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Sensitivity of protein array deposition using continuous flow printing for fluorescent microarray applications - biomed 2013

Biomed Sci Instrum. 2013;49:117-23.

Romanov V1, Miles A, Gale B, Eckman J, Brooks B.
Wasatch Microfluidics, LLC, 825 North 300 West, Suite C325, Salt Lake City, UT 84103, USA. ben@brooks.nu.

The promise of antibody and protein microarrays to revolutionize disease diagnostics has failed to live up to the hype primarily due to the problems associated with the printing of the antibodies and/or proteins onto the detection surface. The current standard in printing proteins is pin printing. An alternative to the pin printer is the continuous-flow microspotter (CFM), a protein printer that uses microfluidic flow to print down the proteins. The advantages of the CFM include consistent spot morphology, spot-to-spot uniformity and enhanced surface concentration. Further, the CFM is effective at capturing proteins and antibodies from either dilute or complex (e.g. blood or tissue) samples. In this study, the sensitivity of CFM printing Cy3 and Cy5 fluorescently labeled proteins was determined. Values were obtained at low concentrations tens of ng/mL with low coefficients of variation. Thus, the CFM can effectively print and quantify proteins and antibodies from low concentration and complex buffered samples.

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Continuous scaling 3d micro flow printing for improved spot morphology in protein microarrays - biomed 2013.

Biomed Sci Instrum. 2013;49:25-31.

Romanov V, Gale B, Eckman J, Miles A, Brooks B.
Wasatch Microfluidics, LLC, 825 North 300 West, Suite C325, Salt Lake City, UT 84103, USA. ben@brooks.nu.

The protein microarray platform while innovative still poses a number of challenges which can only be met through creative and sophisticated system design. Pin printing while allowing for flexibility as to the type of medium printed does not offer the kind of spot reproducibility that a very sensitive application may require. The Continuous Flow Microspotter (CFM) was designed to not only allow for flexibility and reproducibility but to also achieve solution stability through flow scaling. This study uses the emerging CFM for printing protein and antibodies three dimensionally for general protein microarray applications. Consistent spot morphology, a continual and persistent problem in traditional pin printed microarrays, was compared under variable printed flow rates. The final assessment was performed using a rudimentary shear model. Force effects discussion and statistical data was used to demonstrate the versatility of the system.

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Imaging surface plasmon resonance for multiplex microassay sensing of mycotoxins

Anal Bioanal Chem. 2011 Jul;400(9):3005-11

Dorokhin D, Haasnoot W, Franssen MC, Zuilhof H, Nielen MW.
Laboratory of Organic Chemistry, Wageningen University, The Netherlands.

A prototype imaging surface plasmon resonance-based multiplex microimmunoassay for mycotoxins is described. A microarray of mycotoxin-protein conjugates was fabricated using a continuous flow microspotter device. A competitive inhibition immunoassay format was developed for the simultaneous detection of deoxynivalenol (DON) and zearalenone (ZEN), using a single sensor chip. Initial in-house validation showed limits of detection of 21 and 17 ng/mL for DON and 16 and 10 ng/mL for ZEN in extracts, which corresponds to 84 and 68 μg/kg for DON and 64 and 40 μg/kg for ZEN in maize and wheat samples, respectively. Finally, the results were critically compared with data obtained from liquid chromatography-mass spectrometry confirmatory analysis method and found to be in good agreement. The described multiplex immunoassay for the rapid screening of several mycotoxins meets European Union regulatory limits and represents a robust platform for mycotoxin analysis in food and feed samples.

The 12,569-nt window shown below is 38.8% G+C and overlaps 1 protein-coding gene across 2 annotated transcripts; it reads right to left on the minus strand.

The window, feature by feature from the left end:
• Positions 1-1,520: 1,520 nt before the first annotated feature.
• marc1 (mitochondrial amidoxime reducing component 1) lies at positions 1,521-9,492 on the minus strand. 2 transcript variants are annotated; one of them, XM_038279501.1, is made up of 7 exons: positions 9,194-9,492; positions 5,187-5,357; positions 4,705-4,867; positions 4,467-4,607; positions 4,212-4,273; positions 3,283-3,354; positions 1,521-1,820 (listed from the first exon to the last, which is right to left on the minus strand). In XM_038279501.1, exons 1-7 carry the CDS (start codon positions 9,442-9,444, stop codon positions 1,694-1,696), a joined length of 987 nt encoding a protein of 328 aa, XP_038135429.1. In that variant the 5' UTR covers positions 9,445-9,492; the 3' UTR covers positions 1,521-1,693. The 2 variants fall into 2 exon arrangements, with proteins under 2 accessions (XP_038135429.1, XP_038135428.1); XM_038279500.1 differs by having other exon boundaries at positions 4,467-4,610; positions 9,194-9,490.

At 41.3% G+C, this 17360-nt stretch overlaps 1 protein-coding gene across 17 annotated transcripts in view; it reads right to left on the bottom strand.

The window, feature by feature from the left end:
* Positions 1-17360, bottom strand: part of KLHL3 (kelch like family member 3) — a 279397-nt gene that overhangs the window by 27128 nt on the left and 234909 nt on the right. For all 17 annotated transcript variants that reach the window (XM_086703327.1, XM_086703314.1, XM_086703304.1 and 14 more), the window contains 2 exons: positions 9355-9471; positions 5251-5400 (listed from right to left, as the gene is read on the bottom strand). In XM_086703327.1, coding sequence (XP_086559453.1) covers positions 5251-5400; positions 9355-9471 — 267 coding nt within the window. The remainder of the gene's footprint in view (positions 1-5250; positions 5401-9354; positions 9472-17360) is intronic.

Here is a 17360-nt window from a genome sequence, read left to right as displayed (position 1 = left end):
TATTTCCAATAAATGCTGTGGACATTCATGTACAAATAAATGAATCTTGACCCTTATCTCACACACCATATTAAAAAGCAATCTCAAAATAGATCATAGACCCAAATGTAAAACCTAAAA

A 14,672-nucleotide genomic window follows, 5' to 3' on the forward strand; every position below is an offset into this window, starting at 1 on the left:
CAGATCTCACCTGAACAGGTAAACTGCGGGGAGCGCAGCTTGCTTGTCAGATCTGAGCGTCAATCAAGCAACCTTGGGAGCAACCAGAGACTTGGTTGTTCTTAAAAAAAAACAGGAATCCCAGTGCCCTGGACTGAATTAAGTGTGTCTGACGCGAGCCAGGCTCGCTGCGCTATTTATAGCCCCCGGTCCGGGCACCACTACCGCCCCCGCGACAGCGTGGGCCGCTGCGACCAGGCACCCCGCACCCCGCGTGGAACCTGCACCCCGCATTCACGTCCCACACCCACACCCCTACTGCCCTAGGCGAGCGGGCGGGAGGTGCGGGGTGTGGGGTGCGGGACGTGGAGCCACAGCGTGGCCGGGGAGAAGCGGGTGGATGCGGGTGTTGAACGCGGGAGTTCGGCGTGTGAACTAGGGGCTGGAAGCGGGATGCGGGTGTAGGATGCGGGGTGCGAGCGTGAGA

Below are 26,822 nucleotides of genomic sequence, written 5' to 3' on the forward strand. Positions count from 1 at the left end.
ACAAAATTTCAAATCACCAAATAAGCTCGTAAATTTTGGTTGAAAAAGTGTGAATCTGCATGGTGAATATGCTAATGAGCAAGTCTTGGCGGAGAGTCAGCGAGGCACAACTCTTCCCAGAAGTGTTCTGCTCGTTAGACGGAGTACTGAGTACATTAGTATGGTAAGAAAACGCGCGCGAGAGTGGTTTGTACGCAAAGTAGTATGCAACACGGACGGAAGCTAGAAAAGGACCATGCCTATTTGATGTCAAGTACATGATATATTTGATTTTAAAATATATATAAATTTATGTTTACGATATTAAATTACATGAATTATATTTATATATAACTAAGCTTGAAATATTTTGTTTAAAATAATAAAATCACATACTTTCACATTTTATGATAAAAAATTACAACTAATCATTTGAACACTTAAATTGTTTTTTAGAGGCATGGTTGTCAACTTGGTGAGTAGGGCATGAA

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Lgr5 homologues associate with Wnt receptors and mediate R-spondin signalling

Nature. 2011 Jul 4;476(7360):293-7.

de Lau W, Barker N, Low TY, Koo BK, Li VS, Teunissen H, Kujala P, Haegebarth A, Peters PJ, van de Wetering M, Stange DE, van Es JE, Guardavaccaro D, Schasfoort RB, Mohri Y, Nishimori K, Mohammed S, Heck AJ, Clevers H.
Hubrecht Institute and University Medical Center Utrecht, 3584 CX Utrecht, The Netherlands.

The adult stem cell marker Lgr5 and its relative Lgr4 are often co-expressed in Wnt-driven proliferative compartments. We find that conditional deletion of both genes in the mouse gut impairs Wnt target gene expression and results in the rapid demise of intestinal crypts, thus phenocopying Wnt pathway inhibition. Mass spectrometry demonstrates that Lgr4 and Lgr5 associate with the Frizzled/Lrp Wnt receptor complex. Each of the four R-spondins, secreted Wnt pathway agonists, can bind to Lgr4, -5 and -6. In HEK293 cells, RSPO1 enhances canonical WNT signals initiated by WNT3A. Removal of LGR4 does not affect WNT3A signalling, but abrogates the RSPO1-mediated signal enhancement, a phenomenon rescued by re-expression of LGR4, -5 or -6. Genetic deletion of Lgr4/5 in mouse intestinal crypt cultures phenocopies withdrawal of Rspo1 and can be rescued by Wnt pathway activation. Lgr5 homologues are facultative Wnt receptor components that mediate Wnt signal enhancement by soluble R-spondin proteins. These results will guide future studies towards the application of R-spondins for regenerative purposes of tissues expressing Lgr5 homologues.